Being a great retailer means occasionally having to say you're sorry.
Just a few days after winning top billing in a major online consumer satisfaction survey, Amazon.com (NASDAQ:AMZN) had to apologize to a different set of customers: businesses who depend on its cloud services. While the good news outweighs the bad here, Amazon's AWS cloud service clearly isn't ready yet to fill the huge role that executives envision for it.
But first, the good news. With a score of 88 out of 100, the e-tail giant topped all Internet companies in Foresee's results. That tied Amazon's highest score. It's also the best ever logged by an online retailer. For the eighth straight year, holiday shoppers chose Amazon as the best shopping experience on the Web. They cited the company's wide selection of merchandise as a major reason for the high marks. But the fact that Amazon waives billions of dollars a year on shipping charges couldn't have hurt, either.
Close behind was AWS customer and streaming competitor Netflix (NASDAQ:NFLX), which continued its slow climb back into customers' good graces. The online streamer notched a one-point improvement over last year to reach a score of 80 points. That's a far cry from the 86 the company registered before 2011's PR blunders and pricing changes enraged customers and sent its ranking down. Still, Netflix may not be right on Amazon's heels anymore, but it is catching up.
Not all online retailers improved their satisfaction scores. J.C. Penney's (NYSE:JCP) customers hacked five points away from its score this holiday. That's not surprising considering the 37% dive in online sales the company booked last quarter. And Apple's (NASDAQ:AAPL) online store fell by three points, to score 80. The Mac maker had to contend with a much more crowded tablet space this holiday season, in addition to a botched rollout of its Maps app.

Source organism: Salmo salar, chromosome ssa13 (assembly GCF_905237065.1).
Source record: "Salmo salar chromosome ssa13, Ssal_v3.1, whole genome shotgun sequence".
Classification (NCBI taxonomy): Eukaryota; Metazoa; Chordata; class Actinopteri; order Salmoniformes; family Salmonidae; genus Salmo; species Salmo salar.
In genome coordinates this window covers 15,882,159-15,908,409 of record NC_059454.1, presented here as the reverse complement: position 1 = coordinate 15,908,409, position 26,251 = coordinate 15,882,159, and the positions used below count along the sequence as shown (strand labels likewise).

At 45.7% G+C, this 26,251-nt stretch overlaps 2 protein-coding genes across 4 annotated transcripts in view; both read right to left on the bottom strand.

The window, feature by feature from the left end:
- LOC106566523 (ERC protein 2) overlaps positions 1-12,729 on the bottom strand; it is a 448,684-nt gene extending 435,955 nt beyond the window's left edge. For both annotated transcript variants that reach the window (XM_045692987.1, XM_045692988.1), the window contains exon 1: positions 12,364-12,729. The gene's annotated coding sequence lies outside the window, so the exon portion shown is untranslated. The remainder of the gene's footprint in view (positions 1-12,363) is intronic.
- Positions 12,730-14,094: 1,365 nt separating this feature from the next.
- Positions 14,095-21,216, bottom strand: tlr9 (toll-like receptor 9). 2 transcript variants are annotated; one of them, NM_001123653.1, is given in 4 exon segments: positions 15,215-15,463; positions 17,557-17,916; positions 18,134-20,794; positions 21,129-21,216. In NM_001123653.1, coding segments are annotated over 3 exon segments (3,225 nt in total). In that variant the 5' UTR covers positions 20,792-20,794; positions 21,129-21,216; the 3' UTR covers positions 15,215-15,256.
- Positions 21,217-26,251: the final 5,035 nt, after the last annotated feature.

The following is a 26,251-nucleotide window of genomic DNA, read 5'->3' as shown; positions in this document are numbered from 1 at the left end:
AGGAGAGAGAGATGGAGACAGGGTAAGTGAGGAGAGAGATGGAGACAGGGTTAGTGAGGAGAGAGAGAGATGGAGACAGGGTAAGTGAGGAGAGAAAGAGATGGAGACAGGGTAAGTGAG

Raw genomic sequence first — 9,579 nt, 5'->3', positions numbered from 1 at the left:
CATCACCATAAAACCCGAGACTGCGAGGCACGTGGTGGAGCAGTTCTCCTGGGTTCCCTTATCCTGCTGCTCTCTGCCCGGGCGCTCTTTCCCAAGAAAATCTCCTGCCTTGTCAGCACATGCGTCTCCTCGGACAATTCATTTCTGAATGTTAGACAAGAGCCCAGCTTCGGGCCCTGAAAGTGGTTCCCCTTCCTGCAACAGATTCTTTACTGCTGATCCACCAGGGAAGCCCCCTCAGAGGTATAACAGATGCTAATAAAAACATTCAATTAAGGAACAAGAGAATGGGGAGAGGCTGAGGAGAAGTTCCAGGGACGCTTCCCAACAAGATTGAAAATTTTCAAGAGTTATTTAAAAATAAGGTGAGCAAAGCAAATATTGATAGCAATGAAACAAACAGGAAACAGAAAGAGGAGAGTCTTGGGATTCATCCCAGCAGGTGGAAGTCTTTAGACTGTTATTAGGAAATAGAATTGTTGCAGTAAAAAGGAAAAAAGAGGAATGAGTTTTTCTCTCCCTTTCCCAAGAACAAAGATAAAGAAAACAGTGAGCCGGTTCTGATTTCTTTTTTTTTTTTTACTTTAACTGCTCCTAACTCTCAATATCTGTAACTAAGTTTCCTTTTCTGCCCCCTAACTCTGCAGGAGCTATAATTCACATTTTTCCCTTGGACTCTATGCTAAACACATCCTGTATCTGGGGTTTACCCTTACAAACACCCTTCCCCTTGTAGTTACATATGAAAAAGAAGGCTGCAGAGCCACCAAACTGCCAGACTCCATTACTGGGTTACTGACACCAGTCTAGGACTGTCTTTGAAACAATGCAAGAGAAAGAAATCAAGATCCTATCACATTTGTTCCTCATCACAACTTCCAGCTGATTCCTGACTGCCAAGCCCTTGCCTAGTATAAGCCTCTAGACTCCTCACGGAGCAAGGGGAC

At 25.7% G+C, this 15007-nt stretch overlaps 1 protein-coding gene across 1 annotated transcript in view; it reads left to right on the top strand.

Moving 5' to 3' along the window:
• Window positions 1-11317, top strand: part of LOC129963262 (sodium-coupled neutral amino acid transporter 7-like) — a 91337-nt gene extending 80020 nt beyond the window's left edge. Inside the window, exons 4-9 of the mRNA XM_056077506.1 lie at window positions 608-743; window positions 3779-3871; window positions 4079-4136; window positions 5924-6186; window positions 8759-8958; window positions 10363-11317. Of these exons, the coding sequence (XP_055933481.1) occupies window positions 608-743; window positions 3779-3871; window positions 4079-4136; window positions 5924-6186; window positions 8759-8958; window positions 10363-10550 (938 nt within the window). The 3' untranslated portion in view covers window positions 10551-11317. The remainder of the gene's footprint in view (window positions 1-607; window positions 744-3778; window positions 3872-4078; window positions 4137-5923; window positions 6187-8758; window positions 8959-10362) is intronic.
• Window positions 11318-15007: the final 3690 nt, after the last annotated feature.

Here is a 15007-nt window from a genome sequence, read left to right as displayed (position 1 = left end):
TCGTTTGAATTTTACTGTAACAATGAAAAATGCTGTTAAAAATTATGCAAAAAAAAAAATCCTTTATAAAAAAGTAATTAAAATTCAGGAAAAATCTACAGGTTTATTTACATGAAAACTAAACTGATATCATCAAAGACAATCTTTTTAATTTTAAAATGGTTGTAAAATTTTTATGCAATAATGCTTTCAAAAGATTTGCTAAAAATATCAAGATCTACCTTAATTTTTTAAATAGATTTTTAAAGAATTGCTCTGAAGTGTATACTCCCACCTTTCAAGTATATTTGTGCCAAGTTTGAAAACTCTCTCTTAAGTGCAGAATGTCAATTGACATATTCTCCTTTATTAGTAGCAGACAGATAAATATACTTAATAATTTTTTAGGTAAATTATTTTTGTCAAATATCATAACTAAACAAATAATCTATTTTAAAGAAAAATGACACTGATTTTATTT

Apple made its mea culpa back in September. And Amazon took its turn at apologizing this week.
Thanks to some technical snafus at Amazon's Web services division, there were major Internet delivery hiccups along the East Coast on Christmas Eve. Netflix was one of the most affected, as millions of customers were locked out of the streaming service during prime living room time. Amazon admitted that the timing for its service issue was bad, saying:
[W]e want to apologize. We know how critical our services are to our customers' businesses, and we know this disruption came at an inopportune time for some of our customers. We will do everything we can to learn from this event and use it to drive further improvement in the ... service.
Compare the tone of that message with Amazon's press release touting its holiday satisfaction levels for its main customers: "For the Eighth Consecutive Year, Amazon Ranks #1 in Customer Satisfaction During the Holiday Shopping Season."
All is forgiven?
But mistakes happen. And Amazon's Web services division isn't a huge contributor to revenue. Amazon doesn't break out those figures, but estimates peg sales at less than $2 billion, as compared to the $50 billion the company logged in revenue last year.
Still, there are reasons to be concerned about even rare outages at AWS. The margin of error for businesses that depend on the service is razor-thin. Retail customers might forgive a late delivery here and there. But it would only take a handful of service failures to hobble a cloud service's reputation more or less permanently.
And Amazon clearly has big plans for the service. The head of the division told the U.K Telegraph,"At the highest levels of this company, we believe that it's quite possible that AWS ends up being the largest business in Amazon. We believe [that] passionately." Executives see the market potential as something like electricity delivery. It's the type of service that all businesses will consume but that they can purchase cheaper from a central spot, rather than producing and maintaining it themselves.
That sounds like a great business to grab a foothold in, as Amazon has. The company boasts a six-year head start on Google, after all. But Amazon will need a sparkling track record from here on out if it wants to keep its AWS customers anywhere near as happy as its retail customers.
Fool contributor Demitrios Kalogeropoulos owns shares of Apple and Netflix. The Motley Fool owns shares of Apple, Amazon.com, Google, and Netflix. Motley Fool newsletter services recommend Apple, Amazon.com, Google, and Netflix. Try any of our Foolish newsletter services free for 30 days. We Fools may not all hold the same opinions, but we all believe that considering a diverse range of insights makes us better investors. The Motley Fool has a disclosure policy.